If you want to stay competitive and grow your business, work with the best talent you can find. How do you do that? Motivate the talent already in your organization.
In the latest installment of Big Think Edge, Efrat Peled, the Chairman and CEO of social responsibility investment firm Arison Investments, explains how to motivate your team and harness the brain power within your organization.
“I think in order to motivate people today you need to first believe in them,” says Peled. “Believe and understand that, with all the consulting groups in the world and with all the, you know, knowledge that you can outsource, the best brainpower usually exists in the organization.”
Stop looking outside of your company for experts. There’s an abundance of knowledge inside companies, but how do you leverage the knowledge inside your organization?
From compensation to establishing the right structure, in this exclusive workshop for Big Think Edge, Peled shares her insights and strategies for motivating employees. Here's a preview of that workshop, which you can sign up for now by subscribing to a 14 day free trial to Big Think Edge:
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A completely unexpected discovery beneath the ice.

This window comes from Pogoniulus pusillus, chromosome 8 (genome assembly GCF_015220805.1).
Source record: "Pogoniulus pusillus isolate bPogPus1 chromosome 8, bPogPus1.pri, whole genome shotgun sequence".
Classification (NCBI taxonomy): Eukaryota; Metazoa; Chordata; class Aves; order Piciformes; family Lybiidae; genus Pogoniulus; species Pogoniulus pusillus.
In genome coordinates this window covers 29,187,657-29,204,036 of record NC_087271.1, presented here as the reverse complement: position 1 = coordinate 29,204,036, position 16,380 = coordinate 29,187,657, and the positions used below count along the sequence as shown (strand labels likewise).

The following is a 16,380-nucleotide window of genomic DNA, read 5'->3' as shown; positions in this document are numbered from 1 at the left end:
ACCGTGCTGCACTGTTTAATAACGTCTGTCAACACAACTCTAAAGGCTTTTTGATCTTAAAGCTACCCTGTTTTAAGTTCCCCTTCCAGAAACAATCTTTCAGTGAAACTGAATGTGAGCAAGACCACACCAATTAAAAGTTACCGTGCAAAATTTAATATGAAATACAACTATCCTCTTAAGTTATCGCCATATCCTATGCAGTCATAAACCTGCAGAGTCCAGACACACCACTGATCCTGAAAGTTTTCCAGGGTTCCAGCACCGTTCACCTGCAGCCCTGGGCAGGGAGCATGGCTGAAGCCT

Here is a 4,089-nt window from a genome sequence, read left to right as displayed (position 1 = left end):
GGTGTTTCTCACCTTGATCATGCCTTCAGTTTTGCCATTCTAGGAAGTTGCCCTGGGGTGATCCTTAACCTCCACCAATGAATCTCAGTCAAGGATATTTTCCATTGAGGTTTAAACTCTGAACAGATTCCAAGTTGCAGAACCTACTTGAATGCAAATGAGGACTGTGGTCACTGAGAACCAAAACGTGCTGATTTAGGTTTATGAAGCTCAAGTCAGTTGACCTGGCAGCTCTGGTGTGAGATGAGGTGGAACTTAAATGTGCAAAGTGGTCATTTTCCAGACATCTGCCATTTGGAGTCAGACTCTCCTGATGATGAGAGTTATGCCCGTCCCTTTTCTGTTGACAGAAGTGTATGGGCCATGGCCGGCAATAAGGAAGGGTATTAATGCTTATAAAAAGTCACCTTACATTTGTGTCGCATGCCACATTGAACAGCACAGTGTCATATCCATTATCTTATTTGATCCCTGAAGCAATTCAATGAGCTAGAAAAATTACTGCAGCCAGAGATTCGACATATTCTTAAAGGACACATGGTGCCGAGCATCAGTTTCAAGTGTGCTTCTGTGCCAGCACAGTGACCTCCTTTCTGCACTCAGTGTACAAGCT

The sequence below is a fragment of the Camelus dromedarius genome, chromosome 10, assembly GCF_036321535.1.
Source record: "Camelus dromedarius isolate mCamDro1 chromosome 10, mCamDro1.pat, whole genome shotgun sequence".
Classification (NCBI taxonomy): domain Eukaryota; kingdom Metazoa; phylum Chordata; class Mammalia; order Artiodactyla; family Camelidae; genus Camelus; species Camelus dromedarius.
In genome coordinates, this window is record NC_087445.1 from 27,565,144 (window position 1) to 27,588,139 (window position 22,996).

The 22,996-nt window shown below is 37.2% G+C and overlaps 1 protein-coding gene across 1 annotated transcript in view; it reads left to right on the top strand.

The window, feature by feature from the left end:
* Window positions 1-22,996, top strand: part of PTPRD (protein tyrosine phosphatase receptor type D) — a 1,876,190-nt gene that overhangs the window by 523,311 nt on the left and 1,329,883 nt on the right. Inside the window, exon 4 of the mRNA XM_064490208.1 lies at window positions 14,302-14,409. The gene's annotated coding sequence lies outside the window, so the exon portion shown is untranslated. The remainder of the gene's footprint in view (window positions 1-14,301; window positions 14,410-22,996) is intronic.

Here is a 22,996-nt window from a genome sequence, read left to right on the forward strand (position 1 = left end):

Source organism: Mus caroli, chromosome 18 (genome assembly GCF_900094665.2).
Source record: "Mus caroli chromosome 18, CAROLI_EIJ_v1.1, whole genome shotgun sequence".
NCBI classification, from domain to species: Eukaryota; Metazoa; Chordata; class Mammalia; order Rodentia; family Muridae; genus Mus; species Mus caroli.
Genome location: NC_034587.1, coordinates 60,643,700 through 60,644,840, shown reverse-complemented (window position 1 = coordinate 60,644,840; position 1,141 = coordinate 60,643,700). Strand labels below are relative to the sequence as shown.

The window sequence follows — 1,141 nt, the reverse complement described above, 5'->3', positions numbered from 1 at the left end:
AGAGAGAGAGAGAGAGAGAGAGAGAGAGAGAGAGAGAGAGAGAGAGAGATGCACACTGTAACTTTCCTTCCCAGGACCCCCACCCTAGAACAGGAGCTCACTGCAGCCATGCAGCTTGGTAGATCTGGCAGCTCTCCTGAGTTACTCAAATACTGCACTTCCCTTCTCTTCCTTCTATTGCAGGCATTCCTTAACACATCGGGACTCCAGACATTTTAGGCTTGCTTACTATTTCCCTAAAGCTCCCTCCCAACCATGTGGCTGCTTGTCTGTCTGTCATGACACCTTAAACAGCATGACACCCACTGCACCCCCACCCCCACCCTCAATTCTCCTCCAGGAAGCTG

- Scientists find remains of a tardigrade and crustaceans in a deep, frozen Antarctic lake.
- The creatures' origin is unknown, and further study is ongoing.
- Biology speaks up about Antarctica's history.
Jeff Bezos, the founder of Amazon.com, explains his plan for success.
- Jeff Bezos had a clear vision for Amazon.com from the start.
- He was inspired by a statistic he learned while working at a hedge fund: In the '90s, web usage was growing at 2,300% a year.
- Bezos explains why books, in particular, make for a perfect item to sell on the internet.
It's one factor that can help explain the religiosity gap.
- Sociologists have long observed a gap between the religiosity of men and women.
- A recent study used data from several national surveys to compare religiosity, risk-taking preferences and demographic information among more than 20,000 American adolescents.
- The results suggest that risk-taking preferences might partly explain the gender differences in religiosity.
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